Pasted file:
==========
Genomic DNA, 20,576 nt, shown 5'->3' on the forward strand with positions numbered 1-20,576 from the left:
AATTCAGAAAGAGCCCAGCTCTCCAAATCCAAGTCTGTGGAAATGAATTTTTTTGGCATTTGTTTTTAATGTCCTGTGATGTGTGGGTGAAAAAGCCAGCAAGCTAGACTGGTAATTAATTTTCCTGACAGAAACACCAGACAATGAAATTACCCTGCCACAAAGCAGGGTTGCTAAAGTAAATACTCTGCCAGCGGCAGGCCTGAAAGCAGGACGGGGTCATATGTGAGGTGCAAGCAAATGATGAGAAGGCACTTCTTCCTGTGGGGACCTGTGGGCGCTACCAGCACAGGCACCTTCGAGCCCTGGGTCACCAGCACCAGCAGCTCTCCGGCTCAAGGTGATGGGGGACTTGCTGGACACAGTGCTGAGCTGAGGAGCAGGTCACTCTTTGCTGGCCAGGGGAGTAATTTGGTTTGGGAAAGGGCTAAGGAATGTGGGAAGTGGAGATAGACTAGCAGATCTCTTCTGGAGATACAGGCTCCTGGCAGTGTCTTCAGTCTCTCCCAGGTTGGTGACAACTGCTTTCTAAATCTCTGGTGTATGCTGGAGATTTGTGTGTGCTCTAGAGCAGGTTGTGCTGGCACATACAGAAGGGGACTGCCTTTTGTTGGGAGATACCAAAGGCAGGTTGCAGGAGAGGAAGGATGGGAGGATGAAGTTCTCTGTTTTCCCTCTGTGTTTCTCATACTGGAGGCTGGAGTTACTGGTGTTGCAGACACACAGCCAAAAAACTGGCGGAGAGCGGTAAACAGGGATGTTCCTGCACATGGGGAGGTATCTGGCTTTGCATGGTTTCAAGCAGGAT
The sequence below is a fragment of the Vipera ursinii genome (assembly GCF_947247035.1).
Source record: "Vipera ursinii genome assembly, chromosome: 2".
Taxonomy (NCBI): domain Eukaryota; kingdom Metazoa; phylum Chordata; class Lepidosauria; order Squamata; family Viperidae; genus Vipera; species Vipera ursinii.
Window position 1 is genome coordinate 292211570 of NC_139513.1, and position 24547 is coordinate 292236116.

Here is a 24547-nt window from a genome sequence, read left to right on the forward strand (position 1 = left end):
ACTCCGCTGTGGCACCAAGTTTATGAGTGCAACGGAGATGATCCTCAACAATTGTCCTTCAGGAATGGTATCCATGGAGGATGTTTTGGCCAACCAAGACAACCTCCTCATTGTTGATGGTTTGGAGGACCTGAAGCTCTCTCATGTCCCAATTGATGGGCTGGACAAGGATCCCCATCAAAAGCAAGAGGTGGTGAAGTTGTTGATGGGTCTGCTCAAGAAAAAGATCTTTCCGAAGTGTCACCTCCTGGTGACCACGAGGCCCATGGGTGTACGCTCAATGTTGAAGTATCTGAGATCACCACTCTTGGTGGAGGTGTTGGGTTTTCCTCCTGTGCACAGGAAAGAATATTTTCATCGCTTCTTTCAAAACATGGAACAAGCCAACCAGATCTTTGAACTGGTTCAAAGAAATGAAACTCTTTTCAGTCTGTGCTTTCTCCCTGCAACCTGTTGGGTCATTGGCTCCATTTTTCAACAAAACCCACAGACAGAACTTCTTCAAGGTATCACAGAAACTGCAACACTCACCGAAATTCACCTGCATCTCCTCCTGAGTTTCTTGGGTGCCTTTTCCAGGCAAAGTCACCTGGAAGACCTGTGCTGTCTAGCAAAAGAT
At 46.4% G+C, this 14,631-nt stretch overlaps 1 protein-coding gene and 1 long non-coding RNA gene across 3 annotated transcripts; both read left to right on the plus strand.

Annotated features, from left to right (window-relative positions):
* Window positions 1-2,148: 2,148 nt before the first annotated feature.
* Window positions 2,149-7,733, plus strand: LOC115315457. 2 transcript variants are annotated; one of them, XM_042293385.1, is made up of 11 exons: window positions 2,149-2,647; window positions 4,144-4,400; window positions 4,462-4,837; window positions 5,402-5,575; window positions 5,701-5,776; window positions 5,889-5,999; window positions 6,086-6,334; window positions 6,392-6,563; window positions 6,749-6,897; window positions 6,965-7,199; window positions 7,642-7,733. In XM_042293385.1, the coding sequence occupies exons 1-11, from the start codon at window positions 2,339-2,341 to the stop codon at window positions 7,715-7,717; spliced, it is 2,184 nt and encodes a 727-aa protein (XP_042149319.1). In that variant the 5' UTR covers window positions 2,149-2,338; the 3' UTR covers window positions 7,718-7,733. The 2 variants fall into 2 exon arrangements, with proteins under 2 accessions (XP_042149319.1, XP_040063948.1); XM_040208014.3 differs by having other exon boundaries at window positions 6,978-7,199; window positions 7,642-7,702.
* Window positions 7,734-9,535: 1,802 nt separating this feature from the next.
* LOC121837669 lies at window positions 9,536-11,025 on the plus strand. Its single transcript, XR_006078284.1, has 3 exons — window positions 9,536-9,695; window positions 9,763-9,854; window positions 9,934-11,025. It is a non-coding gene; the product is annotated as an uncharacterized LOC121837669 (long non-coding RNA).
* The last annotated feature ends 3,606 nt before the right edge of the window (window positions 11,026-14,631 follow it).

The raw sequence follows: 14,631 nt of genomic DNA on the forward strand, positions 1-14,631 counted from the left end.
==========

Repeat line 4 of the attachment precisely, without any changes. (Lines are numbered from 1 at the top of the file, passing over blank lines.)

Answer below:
Source record: "Vipera ursinii genome assembly, chromosome: 2".